Early Farmers Were Sicker and Shorter Than Their Forager Ancestors

By Valerie Ross | June 17, 2011 2:30 pm

What’s the News: As human societies adopted agriculture, their people became shorter and less healthy, according to a new review of studies focused on the health impacts of early farming. Societies around the world—in Britain and Bahrain, Thailand and Tennessee—experienced this trend regardless of when they started farming or what stapled crops they farmed, the researchers found.

This finding runs contrary to the idea that a stable source of food makes people grow bigger and healthier. The data suggest, in fact, that poor nutrition, increased disease, and other problems that plagued early farming peoples more than their hunter-gatherer predecessors outweighed any benefits from stability.

How the Heck:

  • The researchers dug through data from more than 20 studies that collected clues to stature and overall health—everything from dental cavities to bone strength—from ancient skeletons. These studies focused on a wide range of cultures in Africa, Asia, Europe, and the Americas as they transitioned from foragers to farmers.
  • The team saw that across the board, people’s height decreased and health worsened as they traded hunting and gathering for the garden and the herd.
  • What accounts for the decline? While we tend to think that growing our food rather than foraging for it must be a good thing, “humans paid a heavy biological cost for agriculture,” anthropologist George Armelagos, one of the researchers, said in a prepared statement.
  • A diet based on a limited number of crops meant that people weren’t getting as wide a variety of nutrients as when they relied on a range of food sources, leaving them malnourished—and thus, both shorter and more susceptible to disease.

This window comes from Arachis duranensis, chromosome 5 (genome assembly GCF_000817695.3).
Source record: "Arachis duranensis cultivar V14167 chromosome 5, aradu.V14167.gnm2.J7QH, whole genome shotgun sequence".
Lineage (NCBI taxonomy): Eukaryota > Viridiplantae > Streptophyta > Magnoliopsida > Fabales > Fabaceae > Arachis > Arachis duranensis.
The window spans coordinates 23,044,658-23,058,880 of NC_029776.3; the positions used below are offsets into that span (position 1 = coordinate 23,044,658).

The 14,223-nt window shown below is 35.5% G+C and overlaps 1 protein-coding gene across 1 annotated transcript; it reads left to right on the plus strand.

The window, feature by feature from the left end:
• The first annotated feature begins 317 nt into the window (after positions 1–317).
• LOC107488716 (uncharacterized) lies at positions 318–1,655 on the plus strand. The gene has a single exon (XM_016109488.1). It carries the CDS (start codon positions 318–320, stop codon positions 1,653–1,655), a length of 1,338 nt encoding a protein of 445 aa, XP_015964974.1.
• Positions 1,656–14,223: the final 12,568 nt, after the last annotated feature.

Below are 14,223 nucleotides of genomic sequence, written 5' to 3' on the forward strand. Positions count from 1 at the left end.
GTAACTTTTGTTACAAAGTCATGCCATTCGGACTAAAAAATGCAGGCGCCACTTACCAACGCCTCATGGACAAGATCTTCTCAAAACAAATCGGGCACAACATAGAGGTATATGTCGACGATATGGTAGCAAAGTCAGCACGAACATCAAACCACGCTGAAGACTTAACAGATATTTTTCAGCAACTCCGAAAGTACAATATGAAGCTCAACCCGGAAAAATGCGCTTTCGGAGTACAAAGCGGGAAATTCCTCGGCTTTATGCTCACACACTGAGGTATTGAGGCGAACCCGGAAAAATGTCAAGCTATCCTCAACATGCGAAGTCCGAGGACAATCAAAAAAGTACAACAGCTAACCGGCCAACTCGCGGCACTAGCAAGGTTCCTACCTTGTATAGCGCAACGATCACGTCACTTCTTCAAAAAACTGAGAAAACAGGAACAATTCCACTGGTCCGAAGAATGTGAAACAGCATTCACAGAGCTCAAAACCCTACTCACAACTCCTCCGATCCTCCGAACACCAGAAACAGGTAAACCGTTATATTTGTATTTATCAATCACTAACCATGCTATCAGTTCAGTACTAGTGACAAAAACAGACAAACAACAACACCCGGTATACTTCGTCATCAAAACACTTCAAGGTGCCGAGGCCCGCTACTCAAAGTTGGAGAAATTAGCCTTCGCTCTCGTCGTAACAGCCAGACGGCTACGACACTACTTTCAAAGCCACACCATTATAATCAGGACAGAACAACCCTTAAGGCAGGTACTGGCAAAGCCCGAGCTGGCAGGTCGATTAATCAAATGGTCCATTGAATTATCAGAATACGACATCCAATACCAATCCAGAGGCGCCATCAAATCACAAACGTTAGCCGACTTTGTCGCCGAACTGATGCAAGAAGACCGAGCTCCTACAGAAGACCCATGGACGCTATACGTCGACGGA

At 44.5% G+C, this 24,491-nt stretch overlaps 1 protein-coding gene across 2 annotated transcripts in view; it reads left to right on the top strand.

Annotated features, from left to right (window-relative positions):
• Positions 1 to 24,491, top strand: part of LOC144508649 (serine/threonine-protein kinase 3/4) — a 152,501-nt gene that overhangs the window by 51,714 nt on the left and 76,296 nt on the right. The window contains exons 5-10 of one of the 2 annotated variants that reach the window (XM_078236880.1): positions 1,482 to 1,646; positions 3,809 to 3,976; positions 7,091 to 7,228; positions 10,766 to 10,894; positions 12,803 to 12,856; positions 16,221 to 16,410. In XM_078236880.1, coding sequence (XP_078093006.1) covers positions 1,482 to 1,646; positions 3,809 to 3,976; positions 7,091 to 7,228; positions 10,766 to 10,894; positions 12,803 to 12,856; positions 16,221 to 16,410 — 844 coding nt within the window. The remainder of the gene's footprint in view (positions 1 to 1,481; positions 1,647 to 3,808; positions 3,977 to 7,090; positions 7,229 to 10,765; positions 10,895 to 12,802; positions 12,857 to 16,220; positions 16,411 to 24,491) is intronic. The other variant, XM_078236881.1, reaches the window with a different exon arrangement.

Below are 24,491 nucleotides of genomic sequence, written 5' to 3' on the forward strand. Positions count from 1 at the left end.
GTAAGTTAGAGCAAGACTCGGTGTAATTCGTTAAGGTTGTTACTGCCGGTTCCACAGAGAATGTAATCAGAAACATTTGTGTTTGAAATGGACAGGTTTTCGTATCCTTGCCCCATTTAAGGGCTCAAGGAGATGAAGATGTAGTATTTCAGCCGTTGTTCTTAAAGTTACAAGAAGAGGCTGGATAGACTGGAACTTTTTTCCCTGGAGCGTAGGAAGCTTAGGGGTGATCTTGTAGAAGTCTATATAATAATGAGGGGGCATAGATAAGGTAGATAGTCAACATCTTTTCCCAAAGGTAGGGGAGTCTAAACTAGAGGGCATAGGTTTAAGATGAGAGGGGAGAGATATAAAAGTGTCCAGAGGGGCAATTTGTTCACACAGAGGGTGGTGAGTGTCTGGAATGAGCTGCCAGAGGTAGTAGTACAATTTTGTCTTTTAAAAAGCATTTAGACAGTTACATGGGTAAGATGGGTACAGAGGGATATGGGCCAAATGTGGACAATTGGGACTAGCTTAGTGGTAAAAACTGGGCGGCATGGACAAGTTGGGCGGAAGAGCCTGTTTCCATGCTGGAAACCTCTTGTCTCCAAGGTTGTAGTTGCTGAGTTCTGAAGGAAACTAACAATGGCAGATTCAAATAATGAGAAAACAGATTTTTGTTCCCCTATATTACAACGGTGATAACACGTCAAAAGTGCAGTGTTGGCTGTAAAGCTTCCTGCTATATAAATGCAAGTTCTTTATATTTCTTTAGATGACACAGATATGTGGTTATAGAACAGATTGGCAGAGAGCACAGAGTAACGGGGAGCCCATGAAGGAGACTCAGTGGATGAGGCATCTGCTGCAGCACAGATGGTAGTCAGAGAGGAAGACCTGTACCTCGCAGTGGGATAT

• Living in agriculture-based communities likely made infectious diseases more of a problem, as well, the scientists say. Higher population density, disease-carrying domesticated animals, and less-than-ideal sanitation systems all would have helped diseases spread.
  • This effect was seen over thousands of years, starting at the dawn of agriculture about 10,000 years ago.In more recent times, however, height and health have been increasing, especially in 75 years or so since mechanized agriculture began to spread.

What’s the Context:

  • Armelagos and his colleague Mark Nathan Cohen first introduced the idea that agriculture could negatively impact human health in a 1984 book, Paleopathology at the Origins of Agriculture. While many researchers were initially skeptical, the idea now has wide support.
  • This new review bolsters the theory with data from societies across many millennia and five continents, gathered during the quarter century since the book’s publication.

Reference: Amanda Mummert , Emily Esche, Joshua Robinson, & George J. Armelagos. “Stature and robusticity during the agricultural transition: Evidence from the bioarchaeological record.” Economics and Human Biology, July 2011. DOI:10.1016/j.ehb.2011.03.004

Image: Flickr / mckaysavage

  • http://evolvingthoughts.net John S. Wilkins

    An early view that agriculture caused a degradation in forager health and stature can also be found in David Rindos’ classic The Origins of Agriculture (1984), many of the ideas of which ended up in Diamond’s work.

  • Joe

    Is it not also equally possible that a less physically demanding lifestyle and more certain and less dangerous to obtain source of food enabled the survival of individuals who would have not been physically suited for hunter gathering?